© Denzil Green
Most varieties of yams are too large to sell whole in supermarkets. They will be sold in chunks weighing a pound or two each, sealed in plastic. The flesh should be firm, and any skin on the chunks you are buying should be tight and free of wrinkles. Canned yams are equally acceptable.
In the UK and in North America, unless the yam you are buying either is canned or is being sold as has just been described, what you buying is a sweet potato mislabelled as a yam. Sweet potatoes look like potatoes, in size and skin, except they have tapered ends.
Yams are tropical roots native to Africa, but now grown around the world. They will not grow in temperate climates such as North America and the UK. Most yams are mostly imported from the Caribbean.
The plant is a vine with climbing stems, leaves and flowers. There are more than 150 varieties of yams, varying inside colour from white to purplish to brownish; the skin colour may be dark brown or off-white.
The roots need 12 months to mature before they are ready to harvest.
When cooked, the flesh may be moist or dry, fine or coarse or grainy. Some varieties are sweeter than others; some are bitter.
Wash and peel yams as you would potatoes, and prepare and use them as you would sweet potatoes – for boiling, mashing, braising, grilling, roasting, baking or frying.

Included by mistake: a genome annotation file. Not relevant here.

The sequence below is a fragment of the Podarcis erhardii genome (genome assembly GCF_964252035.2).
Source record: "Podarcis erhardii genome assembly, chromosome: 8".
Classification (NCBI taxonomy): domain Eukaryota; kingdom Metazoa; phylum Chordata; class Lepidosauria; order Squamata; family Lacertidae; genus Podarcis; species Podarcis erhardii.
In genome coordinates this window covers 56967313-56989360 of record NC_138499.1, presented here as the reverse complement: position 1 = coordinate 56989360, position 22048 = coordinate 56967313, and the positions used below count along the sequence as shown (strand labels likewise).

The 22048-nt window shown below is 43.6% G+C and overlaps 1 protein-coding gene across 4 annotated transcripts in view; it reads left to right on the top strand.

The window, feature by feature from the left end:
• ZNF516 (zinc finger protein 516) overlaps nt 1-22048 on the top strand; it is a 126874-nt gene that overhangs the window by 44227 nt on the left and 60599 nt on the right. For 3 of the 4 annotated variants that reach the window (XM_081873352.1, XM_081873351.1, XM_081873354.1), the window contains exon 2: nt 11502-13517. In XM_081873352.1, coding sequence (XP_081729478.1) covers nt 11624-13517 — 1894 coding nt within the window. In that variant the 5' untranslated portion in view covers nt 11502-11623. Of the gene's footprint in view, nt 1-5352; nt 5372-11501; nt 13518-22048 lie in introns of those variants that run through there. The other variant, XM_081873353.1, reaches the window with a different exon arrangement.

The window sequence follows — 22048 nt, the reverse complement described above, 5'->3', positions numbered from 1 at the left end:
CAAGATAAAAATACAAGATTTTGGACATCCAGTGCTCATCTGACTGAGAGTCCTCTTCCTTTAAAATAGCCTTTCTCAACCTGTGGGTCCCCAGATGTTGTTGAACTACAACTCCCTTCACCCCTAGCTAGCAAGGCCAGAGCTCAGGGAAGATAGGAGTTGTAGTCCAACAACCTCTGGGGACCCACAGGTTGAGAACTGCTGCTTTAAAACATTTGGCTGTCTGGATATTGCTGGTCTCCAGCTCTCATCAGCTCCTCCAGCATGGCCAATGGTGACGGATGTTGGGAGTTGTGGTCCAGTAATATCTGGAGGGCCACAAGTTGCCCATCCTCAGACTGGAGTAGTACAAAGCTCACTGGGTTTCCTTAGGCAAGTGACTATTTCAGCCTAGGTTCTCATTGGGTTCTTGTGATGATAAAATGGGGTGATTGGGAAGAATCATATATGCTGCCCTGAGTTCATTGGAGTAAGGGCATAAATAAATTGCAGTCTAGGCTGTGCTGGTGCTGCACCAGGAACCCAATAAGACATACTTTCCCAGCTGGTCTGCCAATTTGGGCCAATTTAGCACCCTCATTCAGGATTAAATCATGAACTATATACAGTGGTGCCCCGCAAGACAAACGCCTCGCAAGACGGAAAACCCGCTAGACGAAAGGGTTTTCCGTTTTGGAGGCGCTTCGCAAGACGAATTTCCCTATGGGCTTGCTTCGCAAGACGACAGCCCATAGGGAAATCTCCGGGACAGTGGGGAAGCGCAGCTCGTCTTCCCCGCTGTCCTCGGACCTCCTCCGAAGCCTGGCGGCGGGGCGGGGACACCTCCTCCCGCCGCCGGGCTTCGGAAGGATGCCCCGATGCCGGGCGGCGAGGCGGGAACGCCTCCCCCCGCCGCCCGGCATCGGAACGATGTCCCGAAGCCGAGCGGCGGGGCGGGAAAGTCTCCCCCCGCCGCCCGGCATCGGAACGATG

Some varieties of Yams, namely the bitter ones, can be toxic if eaten raw. Japanese varieties of Yams such as Yamaimo are an exception.
Unlike sweet potatoes, which are the champion veg for vitamin A, Yams do no contain any vitamin A.
Yams may be stored in a cool, dark, dry location for up to two weeks. Do not store them in the refrigerator.
Yams should be stored in a cool, dark, dry area. They can be safely kept for up to two weeks. Uncooked Yams should never be refrigerated. Cooked Yams can be refrigerated for 3 days.
Yams originated in Asia, and came to Africa around the 1st century AD, and were brought to the Caribbean with the slave trade.
Literature & Lore
“Yam” comes from the West African word, nYami, meaning “to eat”.